No.1 Spotlight: Tracy Austin
Published April 18, 2013 12:00
Tracy Austin was the original tennis prodigy. As a 4-year-old, she was adorning the cover of World Tennis. At 14, she had won her first tournament, and two years later she wrote her name in the history books by becoming the youngest ever US Open champion.
The youngest of a tennis-mad California family, Austin's blonde hair and two-handed backhand drew obvious comparisons with Chris Evert. It was against Evert that Austin captured that first US Open title and the two, along with Martina Navratilova, tussled for dominance for much of the early 1980s.
However, back and neck injuries cruelly cut short both the rivalry and Austin's career. By that time, the American had already bagged 30 titles - including a second US Open in 1981 - as well as wrestling the coveted World No.1 spot away from her two great adversaries.
• First player to win title in singles debut at 1977 Portland, where she was the WTA's youngest ever singles champion (14 years, 28 days). Finished career with 30 singles titles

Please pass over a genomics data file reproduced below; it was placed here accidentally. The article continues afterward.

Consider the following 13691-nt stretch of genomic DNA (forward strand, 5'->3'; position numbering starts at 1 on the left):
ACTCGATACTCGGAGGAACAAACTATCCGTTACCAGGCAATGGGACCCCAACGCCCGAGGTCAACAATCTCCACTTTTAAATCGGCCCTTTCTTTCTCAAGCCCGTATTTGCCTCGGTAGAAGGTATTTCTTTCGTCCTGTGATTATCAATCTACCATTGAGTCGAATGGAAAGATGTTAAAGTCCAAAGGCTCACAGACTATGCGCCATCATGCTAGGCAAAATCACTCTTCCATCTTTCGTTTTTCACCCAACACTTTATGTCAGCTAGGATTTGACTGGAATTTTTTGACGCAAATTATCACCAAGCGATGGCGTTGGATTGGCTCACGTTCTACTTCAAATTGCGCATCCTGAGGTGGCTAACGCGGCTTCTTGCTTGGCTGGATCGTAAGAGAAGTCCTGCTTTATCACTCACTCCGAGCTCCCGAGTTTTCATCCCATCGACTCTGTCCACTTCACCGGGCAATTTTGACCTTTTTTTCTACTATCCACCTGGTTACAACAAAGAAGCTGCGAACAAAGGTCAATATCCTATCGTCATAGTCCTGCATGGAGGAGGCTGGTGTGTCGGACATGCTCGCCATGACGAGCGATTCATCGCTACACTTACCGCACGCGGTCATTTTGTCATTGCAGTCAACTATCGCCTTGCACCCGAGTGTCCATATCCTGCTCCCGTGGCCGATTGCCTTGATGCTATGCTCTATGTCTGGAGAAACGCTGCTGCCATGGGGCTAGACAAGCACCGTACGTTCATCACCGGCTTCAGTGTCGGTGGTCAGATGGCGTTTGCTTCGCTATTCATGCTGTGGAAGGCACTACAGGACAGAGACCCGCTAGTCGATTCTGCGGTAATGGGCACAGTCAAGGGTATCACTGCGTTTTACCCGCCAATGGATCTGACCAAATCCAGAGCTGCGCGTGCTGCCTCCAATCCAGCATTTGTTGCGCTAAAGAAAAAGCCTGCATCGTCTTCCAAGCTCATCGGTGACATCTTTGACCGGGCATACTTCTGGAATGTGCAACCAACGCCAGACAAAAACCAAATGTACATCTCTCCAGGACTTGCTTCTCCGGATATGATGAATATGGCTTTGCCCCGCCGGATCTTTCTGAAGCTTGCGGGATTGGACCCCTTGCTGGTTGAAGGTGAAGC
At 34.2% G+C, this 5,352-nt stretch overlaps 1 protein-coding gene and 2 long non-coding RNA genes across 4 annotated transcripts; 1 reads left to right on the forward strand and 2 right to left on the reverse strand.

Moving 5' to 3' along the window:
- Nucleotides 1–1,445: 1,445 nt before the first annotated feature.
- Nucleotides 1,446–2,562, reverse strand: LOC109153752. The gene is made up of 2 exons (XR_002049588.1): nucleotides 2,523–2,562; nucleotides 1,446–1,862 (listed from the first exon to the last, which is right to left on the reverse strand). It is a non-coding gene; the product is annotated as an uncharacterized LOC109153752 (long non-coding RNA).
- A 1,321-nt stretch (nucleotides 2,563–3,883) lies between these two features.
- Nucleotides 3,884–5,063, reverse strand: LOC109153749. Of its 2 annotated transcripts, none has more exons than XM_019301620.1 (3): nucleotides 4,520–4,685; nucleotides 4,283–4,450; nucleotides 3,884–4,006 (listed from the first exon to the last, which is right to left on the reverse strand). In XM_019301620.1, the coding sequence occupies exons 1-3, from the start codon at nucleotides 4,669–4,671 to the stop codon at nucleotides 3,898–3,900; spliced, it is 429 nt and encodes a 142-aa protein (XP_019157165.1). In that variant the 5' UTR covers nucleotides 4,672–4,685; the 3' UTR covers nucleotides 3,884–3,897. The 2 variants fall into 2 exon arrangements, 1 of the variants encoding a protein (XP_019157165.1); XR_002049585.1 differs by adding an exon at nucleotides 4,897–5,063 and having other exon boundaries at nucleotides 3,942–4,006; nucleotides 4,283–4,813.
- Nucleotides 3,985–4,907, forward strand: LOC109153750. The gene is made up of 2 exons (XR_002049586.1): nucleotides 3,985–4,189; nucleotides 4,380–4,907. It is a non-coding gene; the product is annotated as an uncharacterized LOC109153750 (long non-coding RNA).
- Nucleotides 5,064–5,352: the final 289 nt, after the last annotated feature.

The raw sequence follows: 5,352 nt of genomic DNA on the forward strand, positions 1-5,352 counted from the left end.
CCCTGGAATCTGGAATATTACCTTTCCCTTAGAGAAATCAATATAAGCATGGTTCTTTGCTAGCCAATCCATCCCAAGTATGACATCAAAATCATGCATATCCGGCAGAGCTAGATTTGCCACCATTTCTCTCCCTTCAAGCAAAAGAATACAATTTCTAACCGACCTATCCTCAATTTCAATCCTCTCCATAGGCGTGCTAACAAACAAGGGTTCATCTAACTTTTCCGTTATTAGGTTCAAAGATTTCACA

• Ended Chris Evert's 125-match winning streak on clay at 1979 Italian Open
• Rose to No.1 as 17-year-old on April 7, 1980 after defeating Martina Navratilova to win 1980 Avon Championships; at time was youngest-ever No.1 (since passed by Marina Hingis, Monica Seles)
• Her 10 games conceded en route to title in San Diego in 1980 is second-least for a 32-58-size draw champion
• Only player to defeat Chris Evert and Martina Navratilova back-to-back in the same tournament four times
• Finished career with nine wins over World No.1s
• Won five doubles titles and one mixed doubles title - Wimbledon in 1980 with John Austin, making them the first title-winning, brother-sister duo
• Won the WTA's Most Impressive Newcomer Of The Year Award in 1977
• Won the WTA's Player Of The Year Award in 1980
• Inducted into International Tennis Hall of Fame in July 1992 at age 29 (youngest-ever inductee)
• Has had annual charity pro/celebrity event for underprivileged children since 1978